Dynamic Systems

Assistant Professor A. P. Schoellig
University of Toronto
Institute for Aerospace Studies
4925 Dufferin St., Ontario, Canada M3H 5T6

Phone: +1-416-667-7518
Fax: +1-416-667-7799
Email: schoellig (at) utias.utoronto.ca
Web: http://schoellig.name/


  • Ph.D. – ETH Zürich
  • M.Sc. – Georgia Tech
  • Dipl. Eng. – University of Stuttgart

Awards and Honours

MIT Technology Review Innovators Under 35 (2017)
Sloan Research Fellowship (2017)
Ministry of Research, Innovation & Science Early Researcher Award (2017)
Connaught New Researcher Award (2015)
MIT Enabling Society Tech Competition First Prize (2015)
Science Leadership Program Fellow (2014)
Dimitris N. Chorafas Foundation Prize and ETH Medal (for outstanding PhD thesis, 2013)

Research Overview

Welcome to the Dynamic Systems Lab at UTIAS! The group is led by Prof. Angela Schoellig.

We develop learning and adaptation capabilities for mobile robots to facilitate reliable, long-term robot applications. In particular, our research interests are centered around the challenges associated with robots – such as self-driving and self-flying vehicles – operating in increasingly unstructured, uncertain and changing environments, and over long periods of time. These situations challenge current robot designs, which rely on knowing the specifics of the environment and task ahead of time in order to operate safely and efficiently.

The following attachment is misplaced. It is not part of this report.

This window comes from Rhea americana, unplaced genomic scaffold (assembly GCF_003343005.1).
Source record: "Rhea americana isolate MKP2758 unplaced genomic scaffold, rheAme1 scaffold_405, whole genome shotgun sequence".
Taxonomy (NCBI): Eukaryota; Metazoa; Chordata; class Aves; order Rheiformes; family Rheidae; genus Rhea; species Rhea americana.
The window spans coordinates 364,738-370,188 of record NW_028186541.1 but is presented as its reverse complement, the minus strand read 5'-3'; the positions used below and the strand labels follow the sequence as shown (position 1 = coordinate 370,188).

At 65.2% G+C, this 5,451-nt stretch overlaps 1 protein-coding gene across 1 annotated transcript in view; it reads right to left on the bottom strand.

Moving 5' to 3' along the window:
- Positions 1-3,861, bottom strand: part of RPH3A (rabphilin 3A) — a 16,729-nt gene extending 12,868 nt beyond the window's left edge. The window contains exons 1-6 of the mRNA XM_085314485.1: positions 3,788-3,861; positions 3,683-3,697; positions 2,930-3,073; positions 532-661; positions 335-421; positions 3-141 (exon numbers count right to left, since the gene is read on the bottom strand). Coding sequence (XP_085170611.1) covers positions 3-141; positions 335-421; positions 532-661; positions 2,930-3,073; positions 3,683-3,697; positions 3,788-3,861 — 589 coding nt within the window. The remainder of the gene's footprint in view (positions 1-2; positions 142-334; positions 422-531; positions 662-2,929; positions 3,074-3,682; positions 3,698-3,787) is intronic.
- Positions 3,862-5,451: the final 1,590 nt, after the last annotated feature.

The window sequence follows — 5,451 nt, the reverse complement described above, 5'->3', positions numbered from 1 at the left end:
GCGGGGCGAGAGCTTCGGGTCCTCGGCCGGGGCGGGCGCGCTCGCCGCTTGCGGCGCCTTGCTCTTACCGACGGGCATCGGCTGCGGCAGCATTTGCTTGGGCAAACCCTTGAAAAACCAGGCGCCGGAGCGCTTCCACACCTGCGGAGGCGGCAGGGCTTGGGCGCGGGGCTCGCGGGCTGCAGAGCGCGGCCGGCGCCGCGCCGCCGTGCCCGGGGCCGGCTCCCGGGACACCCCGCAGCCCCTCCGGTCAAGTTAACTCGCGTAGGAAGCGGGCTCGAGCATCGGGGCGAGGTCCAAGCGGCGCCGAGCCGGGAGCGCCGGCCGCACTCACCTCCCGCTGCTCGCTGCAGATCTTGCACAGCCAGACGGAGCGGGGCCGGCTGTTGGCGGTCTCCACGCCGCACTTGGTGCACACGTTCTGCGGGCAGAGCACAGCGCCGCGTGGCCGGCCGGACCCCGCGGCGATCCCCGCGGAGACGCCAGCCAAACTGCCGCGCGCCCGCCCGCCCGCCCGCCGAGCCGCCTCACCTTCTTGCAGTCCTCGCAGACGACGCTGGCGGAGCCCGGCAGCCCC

We address this problem by drawing ideas from controls, machine learning and optimization. We believe that the next generation of robot algorithms will combine a-priori information about the robot and its environment with data collected during operation. To this end, our contributions are two-fold:

1. we develop novel robot control and learning algorithms that enable single and multi-robot systems to operate safely and effectively in real-world environments, and

2. we work on novel robot applications– often in interdisciplinary teams and together with industrial partners – to enable technology transfer and to understand critical technology gaps.

This produces results with both scientific and practical impact. Ultimately, we aim to build robots that can effectively interact with the physical world and seamlessly integrate into our personal and work environments.

Visit our lab webpage to learn more about the specific projects we are working on. Prospective researchers are welcome to contact us.